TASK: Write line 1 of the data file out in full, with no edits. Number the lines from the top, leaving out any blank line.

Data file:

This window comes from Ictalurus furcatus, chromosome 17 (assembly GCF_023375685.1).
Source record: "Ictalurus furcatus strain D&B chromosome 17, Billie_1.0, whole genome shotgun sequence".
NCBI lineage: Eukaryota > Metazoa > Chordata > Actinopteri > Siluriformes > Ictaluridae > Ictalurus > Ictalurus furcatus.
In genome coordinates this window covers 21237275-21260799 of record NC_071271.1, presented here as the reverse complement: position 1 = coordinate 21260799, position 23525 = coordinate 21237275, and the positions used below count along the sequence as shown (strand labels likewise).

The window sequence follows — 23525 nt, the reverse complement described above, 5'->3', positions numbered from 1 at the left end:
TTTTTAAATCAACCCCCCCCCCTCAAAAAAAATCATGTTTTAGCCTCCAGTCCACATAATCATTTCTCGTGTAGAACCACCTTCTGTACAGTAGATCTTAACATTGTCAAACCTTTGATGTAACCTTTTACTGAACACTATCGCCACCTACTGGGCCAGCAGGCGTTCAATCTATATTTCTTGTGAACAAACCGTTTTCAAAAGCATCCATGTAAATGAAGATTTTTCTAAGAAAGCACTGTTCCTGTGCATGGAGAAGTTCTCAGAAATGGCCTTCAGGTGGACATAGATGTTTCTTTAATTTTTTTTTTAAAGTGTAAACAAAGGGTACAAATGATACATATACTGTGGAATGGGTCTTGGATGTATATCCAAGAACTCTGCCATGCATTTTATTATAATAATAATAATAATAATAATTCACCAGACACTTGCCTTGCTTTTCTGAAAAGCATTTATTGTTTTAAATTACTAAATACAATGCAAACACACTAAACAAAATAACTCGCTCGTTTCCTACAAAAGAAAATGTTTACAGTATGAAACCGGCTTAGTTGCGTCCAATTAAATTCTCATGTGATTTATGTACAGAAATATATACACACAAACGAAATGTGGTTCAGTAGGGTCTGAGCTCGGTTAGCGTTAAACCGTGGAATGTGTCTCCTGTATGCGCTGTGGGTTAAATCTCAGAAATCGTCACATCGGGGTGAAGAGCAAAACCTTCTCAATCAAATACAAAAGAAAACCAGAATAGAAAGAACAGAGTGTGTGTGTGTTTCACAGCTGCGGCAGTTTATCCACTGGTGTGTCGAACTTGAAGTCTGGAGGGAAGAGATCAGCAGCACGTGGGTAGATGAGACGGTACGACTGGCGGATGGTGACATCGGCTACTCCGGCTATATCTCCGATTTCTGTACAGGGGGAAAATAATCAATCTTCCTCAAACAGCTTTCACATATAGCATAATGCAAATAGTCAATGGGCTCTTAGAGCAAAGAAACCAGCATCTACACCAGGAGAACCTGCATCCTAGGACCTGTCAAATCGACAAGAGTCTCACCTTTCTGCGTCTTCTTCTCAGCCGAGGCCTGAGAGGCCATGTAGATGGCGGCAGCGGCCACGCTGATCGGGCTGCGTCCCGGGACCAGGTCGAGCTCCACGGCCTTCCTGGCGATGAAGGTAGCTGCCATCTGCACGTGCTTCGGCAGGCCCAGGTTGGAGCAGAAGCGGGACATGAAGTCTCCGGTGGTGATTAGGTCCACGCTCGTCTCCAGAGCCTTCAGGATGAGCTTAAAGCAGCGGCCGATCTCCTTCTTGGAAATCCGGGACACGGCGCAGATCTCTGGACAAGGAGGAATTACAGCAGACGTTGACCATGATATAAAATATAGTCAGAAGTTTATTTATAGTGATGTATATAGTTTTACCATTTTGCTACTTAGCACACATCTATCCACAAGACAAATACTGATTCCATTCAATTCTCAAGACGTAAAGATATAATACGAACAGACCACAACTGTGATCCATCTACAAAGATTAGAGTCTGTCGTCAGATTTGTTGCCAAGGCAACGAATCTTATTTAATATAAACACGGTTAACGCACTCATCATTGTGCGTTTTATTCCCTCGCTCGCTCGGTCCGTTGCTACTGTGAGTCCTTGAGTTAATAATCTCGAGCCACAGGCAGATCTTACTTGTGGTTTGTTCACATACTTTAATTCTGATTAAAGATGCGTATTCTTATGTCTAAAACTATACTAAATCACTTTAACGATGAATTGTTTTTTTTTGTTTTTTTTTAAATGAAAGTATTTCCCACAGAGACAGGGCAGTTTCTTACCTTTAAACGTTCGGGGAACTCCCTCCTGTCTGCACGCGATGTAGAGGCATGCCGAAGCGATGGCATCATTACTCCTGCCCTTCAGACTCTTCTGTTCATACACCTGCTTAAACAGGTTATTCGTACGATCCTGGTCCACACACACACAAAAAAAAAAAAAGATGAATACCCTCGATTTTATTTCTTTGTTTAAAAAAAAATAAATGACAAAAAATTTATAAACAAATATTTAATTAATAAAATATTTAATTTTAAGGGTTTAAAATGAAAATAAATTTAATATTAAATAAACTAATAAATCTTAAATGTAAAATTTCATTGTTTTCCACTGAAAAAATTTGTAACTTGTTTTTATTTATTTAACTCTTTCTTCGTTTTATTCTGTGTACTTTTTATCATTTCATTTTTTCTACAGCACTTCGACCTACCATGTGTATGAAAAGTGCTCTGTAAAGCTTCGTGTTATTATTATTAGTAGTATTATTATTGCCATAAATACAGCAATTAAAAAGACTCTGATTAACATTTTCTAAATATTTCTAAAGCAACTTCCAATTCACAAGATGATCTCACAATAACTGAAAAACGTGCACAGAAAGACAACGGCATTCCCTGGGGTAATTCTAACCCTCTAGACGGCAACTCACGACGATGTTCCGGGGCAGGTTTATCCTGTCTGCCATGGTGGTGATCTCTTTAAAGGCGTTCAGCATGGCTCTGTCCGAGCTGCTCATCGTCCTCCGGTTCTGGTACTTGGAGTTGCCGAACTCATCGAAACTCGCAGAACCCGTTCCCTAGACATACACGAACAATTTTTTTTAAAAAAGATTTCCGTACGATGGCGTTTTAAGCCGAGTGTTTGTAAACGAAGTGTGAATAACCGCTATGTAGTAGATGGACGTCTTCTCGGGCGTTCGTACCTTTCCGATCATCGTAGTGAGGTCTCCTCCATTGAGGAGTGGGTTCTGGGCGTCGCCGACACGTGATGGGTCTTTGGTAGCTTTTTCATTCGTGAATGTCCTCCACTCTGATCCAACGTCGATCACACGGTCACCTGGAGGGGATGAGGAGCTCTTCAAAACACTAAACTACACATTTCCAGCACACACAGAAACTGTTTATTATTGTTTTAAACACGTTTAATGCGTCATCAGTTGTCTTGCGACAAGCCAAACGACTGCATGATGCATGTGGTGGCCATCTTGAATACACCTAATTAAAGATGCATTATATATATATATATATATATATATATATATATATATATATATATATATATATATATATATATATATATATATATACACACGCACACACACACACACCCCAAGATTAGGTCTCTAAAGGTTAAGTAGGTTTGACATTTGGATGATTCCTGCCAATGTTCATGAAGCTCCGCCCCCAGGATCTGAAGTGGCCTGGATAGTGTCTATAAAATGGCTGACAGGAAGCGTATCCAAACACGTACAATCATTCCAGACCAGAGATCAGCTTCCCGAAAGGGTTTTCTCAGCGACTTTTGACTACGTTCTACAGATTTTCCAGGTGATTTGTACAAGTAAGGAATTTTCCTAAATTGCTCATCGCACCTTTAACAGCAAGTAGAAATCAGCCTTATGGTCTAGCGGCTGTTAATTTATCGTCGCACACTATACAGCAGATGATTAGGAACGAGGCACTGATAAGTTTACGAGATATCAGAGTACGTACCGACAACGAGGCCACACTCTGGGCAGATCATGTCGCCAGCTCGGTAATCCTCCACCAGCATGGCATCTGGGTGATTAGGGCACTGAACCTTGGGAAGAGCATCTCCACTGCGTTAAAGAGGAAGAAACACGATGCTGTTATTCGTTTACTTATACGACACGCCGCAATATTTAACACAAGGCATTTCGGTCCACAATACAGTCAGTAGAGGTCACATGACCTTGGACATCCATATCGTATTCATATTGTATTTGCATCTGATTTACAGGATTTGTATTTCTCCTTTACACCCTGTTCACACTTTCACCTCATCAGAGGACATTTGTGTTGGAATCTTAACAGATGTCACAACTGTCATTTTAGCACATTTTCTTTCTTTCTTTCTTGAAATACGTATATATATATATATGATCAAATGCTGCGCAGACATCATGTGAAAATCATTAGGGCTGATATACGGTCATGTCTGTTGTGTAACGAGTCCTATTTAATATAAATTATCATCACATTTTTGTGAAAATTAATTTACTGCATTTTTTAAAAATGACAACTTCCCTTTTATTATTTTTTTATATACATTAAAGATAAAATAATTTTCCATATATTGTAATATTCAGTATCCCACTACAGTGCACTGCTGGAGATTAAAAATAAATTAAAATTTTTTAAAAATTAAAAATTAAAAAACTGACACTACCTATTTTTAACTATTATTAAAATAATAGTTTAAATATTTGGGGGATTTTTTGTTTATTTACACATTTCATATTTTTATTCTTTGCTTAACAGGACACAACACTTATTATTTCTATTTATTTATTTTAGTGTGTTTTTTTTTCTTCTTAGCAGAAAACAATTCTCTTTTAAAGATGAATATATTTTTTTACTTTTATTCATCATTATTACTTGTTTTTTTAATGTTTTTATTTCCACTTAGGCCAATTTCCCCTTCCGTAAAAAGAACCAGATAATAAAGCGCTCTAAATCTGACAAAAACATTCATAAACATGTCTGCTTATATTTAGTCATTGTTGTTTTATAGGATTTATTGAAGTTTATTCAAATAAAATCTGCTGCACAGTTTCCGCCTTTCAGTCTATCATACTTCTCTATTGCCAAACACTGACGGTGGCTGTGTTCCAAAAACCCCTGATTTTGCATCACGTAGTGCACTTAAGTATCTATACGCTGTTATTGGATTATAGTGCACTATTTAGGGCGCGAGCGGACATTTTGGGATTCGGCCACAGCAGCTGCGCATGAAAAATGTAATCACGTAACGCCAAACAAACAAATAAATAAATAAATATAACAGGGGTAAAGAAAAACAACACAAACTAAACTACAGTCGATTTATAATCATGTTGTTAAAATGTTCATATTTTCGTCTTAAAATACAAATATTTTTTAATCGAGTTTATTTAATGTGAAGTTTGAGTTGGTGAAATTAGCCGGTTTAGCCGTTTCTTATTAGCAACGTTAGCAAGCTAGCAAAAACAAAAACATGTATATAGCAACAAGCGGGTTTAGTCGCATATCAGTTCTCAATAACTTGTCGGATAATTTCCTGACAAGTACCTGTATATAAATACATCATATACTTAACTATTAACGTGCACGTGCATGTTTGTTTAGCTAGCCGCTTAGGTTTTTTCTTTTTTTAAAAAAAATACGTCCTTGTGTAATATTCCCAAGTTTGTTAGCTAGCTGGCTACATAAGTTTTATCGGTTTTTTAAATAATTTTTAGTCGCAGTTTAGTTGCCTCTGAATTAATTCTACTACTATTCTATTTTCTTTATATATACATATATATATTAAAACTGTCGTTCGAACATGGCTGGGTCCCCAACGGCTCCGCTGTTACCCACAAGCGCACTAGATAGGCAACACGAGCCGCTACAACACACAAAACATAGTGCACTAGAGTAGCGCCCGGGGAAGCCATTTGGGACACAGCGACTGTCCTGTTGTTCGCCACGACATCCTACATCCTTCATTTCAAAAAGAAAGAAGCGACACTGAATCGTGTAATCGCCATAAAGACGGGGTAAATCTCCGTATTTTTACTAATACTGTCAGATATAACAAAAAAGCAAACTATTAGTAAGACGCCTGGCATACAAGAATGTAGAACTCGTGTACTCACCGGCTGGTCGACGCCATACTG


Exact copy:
This window comes from Ictalurus furcatus, chromosome 17 (assembly GCF_023375685.1).